We all know that diesel trucks are designed to be strong and capable of pulling heavy loads. That doesn’t mean that they can’t look good doing so or even be customized for show. We’ve all heard or have seen in print all the smack talk on the Internet about how trucks that are modified to sit on the ground are useless. As you can see, this truck can prove all the haters wrong as it’s fully functional and able to pull whatever it needs to.
Coming from the small town of Union City, Tennessee, Franklin Hawks has been doing things against the grain since he was in high school. Most truck enthusiasts in his area are into lifted versions capable of doing some sort of mudding. Since Hawks does things differently, he got into the lowered side of custom trucks. He’s currently building a 1995 Chevy dually that will be planted flat on the ground in good time. However, this is a long-term project and Hawks knew he needed something strong to tow it with. He took a stab at building a lifted 2005 Chevy Silverado 2500HD for the task, and soon came to realize that the tall stance of the truck was not his style.
Through the Internet, Hawks found this 2001 Ford Super Duty F-350 and it was already set at a respectably lower height that suited him better. He and the previous owner, Billy Allen, were able to work out a deal and soon enough the trade was made. Hawks was thrilled to have a functioning truck that could tow and also be cleaned up for shows. What he got was a dually that’s equipped with an air spring suspension that allows the truck to sit hard on the ground. When the air is released from the bags it’s down to the stops. To accomplish this up front, a set of DJM Dream Beams were utilized. The coil springs were removed and custom mounts were made to hold the 2,600-lb Firestone air springs. For the rear, the leaf springs were ditched in lieu of a custom four-link and pan hard bar. The frame was also notched to allow the axle to travel up and a set of 2,800-lb Firestone air springs were mounted as well.
Obviously, what makes this Super Duty a true workhorse is the 7.3L Power Stroke under the hood. Helping to push out more power is a K&N air filter and a Swamp’s high-voltage/high-frequency injection driver. In addition to this is, an Edge Products tuner and straight-pipe 4-inch exhaust add power. Behind the Power Stroke is a 4R100 transmission that was rebuilt with a Transgo kit. With these power parts in play, this beast was running fine and looking good. Or it was until someone carrying a busted-up shed started losing pieces of it on the highway. Hawks said that a big piece came off that he could not avoid running over. Bad luck made its way to him as the piece of the shed kicked up from under the truck, wrecking parts of the driver’s side and the corresponding dually fender.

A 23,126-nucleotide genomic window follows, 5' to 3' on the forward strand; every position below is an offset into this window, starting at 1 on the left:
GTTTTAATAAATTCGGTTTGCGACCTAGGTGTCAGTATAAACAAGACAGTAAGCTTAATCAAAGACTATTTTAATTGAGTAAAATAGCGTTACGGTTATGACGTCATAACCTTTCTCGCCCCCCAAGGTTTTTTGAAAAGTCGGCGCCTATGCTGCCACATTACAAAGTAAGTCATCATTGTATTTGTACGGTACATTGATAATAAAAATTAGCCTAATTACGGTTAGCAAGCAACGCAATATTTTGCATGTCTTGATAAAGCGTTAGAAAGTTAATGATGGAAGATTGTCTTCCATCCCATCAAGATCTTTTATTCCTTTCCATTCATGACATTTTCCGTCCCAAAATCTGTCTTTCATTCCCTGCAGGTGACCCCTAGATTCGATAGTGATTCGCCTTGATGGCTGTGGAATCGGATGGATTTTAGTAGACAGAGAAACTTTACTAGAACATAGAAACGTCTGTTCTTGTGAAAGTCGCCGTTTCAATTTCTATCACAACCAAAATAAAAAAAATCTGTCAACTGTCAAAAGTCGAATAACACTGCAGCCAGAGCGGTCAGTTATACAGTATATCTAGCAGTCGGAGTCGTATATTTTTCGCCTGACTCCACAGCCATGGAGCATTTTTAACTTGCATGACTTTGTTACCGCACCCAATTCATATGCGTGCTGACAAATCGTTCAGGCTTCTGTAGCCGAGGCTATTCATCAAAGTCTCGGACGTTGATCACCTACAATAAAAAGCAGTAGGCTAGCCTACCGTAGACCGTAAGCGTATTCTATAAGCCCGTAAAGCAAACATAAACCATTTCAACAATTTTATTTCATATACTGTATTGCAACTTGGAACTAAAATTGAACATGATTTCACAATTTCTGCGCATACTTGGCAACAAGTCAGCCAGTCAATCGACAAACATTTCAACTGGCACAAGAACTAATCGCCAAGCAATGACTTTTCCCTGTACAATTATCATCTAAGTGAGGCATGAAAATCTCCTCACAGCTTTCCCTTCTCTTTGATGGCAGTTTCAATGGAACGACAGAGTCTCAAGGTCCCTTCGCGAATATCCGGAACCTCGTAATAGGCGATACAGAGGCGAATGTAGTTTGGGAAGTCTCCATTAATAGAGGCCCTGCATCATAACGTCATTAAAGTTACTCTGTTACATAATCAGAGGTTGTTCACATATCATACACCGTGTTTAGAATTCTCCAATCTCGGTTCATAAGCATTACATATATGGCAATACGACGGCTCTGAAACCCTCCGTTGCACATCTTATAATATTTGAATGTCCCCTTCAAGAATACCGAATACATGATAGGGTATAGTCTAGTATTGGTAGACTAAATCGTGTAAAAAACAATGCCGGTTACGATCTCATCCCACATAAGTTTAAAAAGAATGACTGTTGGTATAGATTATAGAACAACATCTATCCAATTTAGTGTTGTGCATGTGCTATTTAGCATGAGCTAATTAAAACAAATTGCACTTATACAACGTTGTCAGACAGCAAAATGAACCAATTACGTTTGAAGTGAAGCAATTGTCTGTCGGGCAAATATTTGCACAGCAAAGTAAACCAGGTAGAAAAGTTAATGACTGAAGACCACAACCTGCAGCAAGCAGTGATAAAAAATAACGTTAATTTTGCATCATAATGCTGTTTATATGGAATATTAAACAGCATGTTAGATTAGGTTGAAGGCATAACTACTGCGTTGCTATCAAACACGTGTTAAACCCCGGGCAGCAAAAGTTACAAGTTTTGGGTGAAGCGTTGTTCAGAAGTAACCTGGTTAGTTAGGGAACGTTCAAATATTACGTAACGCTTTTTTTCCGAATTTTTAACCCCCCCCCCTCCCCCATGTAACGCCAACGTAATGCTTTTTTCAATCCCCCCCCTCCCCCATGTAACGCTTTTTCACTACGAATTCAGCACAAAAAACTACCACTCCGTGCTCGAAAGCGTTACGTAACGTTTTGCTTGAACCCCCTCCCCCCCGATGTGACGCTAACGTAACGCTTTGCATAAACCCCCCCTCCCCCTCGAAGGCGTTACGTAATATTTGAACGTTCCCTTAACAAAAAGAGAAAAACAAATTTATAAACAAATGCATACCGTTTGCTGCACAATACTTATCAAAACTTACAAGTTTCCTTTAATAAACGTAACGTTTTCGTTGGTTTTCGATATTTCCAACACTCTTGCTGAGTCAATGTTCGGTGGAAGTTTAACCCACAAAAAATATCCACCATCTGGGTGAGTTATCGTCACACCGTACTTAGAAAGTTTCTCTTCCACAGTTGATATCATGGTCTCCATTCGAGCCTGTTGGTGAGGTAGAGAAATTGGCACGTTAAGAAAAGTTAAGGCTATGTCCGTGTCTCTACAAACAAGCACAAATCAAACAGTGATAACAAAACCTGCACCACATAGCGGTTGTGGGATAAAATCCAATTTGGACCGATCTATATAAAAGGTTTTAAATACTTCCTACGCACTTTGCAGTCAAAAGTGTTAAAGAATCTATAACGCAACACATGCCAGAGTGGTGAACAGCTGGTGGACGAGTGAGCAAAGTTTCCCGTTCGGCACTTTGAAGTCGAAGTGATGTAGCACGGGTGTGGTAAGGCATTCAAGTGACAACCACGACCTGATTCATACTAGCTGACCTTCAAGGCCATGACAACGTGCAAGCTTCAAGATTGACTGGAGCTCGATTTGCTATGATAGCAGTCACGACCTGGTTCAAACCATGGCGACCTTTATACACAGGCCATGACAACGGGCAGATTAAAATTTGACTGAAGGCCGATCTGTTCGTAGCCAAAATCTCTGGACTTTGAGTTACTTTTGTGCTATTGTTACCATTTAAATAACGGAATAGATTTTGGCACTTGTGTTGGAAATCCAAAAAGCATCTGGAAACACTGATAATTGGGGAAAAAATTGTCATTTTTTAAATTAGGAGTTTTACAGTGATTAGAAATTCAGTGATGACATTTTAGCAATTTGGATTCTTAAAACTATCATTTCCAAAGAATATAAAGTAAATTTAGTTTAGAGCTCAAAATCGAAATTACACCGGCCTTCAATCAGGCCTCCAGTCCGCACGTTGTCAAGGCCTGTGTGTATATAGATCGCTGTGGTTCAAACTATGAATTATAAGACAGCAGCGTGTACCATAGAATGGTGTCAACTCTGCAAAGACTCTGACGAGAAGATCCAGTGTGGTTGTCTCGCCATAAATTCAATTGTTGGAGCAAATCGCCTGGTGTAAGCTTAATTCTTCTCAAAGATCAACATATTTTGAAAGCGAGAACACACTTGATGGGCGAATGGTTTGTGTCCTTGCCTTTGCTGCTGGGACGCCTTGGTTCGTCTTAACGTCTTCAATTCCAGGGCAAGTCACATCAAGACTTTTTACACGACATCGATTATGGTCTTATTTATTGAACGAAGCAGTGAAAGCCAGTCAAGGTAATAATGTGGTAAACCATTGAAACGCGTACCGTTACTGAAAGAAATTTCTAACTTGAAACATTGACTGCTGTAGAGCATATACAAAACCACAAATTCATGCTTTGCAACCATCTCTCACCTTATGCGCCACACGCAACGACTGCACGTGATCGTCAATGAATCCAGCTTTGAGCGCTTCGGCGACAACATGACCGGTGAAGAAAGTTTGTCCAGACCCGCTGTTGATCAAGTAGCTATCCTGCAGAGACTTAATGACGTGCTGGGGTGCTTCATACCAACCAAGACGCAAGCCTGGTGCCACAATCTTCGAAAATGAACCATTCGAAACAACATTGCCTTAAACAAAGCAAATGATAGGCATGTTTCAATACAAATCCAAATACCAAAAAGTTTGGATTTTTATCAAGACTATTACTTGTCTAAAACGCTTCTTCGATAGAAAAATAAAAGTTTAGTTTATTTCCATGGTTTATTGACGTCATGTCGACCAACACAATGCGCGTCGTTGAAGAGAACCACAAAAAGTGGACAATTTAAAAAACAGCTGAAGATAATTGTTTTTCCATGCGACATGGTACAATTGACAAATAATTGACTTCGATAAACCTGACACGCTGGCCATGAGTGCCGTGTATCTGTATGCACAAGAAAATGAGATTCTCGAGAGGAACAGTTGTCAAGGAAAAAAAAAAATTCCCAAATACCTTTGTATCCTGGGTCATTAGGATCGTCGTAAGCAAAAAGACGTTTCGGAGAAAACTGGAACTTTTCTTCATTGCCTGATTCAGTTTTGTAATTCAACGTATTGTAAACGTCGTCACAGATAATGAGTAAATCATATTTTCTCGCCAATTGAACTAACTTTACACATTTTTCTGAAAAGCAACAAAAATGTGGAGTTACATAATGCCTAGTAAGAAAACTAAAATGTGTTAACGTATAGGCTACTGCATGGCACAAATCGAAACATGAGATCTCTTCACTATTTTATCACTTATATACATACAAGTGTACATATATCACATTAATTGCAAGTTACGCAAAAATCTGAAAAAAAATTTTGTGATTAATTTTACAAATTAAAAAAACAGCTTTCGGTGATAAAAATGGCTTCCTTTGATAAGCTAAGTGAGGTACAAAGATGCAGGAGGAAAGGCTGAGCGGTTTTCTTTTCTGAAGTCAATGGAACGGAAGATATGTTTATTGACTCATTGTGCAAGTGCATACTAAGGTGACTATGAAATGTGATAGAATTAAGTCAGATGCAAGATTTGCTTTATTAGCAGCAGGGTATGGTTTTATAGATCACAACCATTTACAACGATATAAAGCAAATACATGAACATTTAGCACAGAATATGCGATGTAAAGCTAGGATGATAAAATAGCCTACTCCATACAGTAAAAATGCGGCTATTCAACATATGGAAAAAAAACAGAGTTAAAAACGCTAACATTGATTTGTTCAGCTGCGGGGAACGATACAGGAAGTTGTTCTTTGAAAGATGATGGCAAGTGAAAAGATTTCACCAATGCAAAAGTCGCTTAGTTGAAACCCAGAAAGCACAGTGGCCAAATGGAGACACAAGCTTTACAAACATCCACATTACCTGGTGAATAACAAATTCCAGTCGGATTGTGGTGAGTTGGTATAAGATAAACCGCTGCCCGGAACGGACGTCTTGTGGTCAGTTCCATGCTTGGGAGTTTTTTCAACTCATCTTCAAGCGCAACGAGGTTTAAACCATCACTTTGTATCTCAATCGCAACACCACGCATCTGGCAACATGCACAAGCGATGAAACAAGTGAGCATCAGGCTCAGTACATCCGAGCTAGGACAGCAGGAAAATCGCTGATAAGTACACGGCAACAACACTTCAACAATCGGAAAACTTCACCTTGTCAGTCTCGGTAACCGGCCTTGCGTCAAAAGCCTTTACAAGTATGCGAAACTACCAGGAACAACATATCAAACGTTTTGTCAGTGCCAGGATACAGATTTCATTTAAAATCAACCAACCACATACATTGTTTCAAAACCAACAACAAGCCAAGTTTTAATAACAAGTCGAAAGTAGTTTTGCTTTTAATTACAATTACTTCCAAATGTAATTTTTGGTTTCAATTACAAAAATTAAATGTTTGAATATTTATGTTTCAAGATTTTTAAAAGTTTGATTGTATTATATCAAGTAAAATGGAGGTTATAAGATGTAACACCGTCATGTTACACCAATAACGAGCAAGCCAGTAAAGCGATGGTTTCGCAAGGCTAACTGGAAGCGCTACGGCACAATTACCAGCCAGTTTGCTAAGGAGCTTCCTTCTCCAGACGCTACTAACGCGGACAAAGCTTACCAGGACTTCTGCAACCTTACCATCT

Since there was damage to be fixed, Hawks thought this would be the perfect time to do some upgrades. First thing on the list was to get a full set of 24-inch Evil Twin Verdict 10-lug wheels with 305/35R24 sized tires. To mount the rollers he used a set of Tennessee Wheel and Tire eight- to 10-lug adaptors. Up front, the Super Duty already had a 2005 front clip with Good Mark cowl induction hood. Replacing the damaged fenders are a pair of 4 ¼-inch wider than stock Street Scene Equipment dually fenders. These easily swallow up the big rig-style wheels.
To clean up the look of the exterior, Matt O’Conner and Todd Faulkner of Davis Autobody in Union City shaved the emblems and tailgate handle. Afterwards, they sanded off two previous paintjobs for a good base to work with. Then the exterior was primed and coated in Chevrolet’s Synergy Green. Hawks said a gallon of this paint costs so much it should have had real gold in it for flakes. Given how big this truck is, we’re sure that the paint alone drove the project cost up quite a bit.
The interior had seen better days as the upholstery was worn down and a bit dirty. To spruce up the inside of the cab, Hawks replaced the original carpet with a kit from LMC Truck. Then, Roadwire gray leather and black ostrich covers were draped over the factory seats. To upgrade the sound system, the truck was taken to Sound Impressions where it first received a Pioneer DVD head unit with 7-inch screen.
Tunes now pound out through the Massive Audio component speakers mounted in the doors and Q Logic front kick panels. The back of the cab was stripped to make space for a speaker box that’s mounted in the bed. The box holds two 12-inch Massive Audio Summo subwoofers that deliver some extra punch. The new system utilizes Massive Audio N4 amp for the subs and an NX4 amp for the component speakers.
Now that the truck is complete, Hawks has no problems driving it around on a daily basis. He tells us that wherever he goes, he has to account for extra time because people either stop to ask questions about it or request to take pictures of it. His Chevy dually is not ready to be shown off, so he doesn’t really get to tow it to shows yet, but this cool Ford is used to help his friends get their rides to events. Until the dually is ready, Hawks can rest assured that this Super Duty has already been road tested and proven for the long haul.
Hawks would like to thank his wife Abbie and their kids Cara, Nate and Jude as well as Brandon Rice at Sound Impressions, Matt O’Conner and Todd Faulkner of Davis Autobody, Gavin Stone at Evil Twin, Adam Campbell, Brian Nelson, Bubba Sullivan, Shane Rinks, and all the other guys in club Relaxed Atmosphere. DW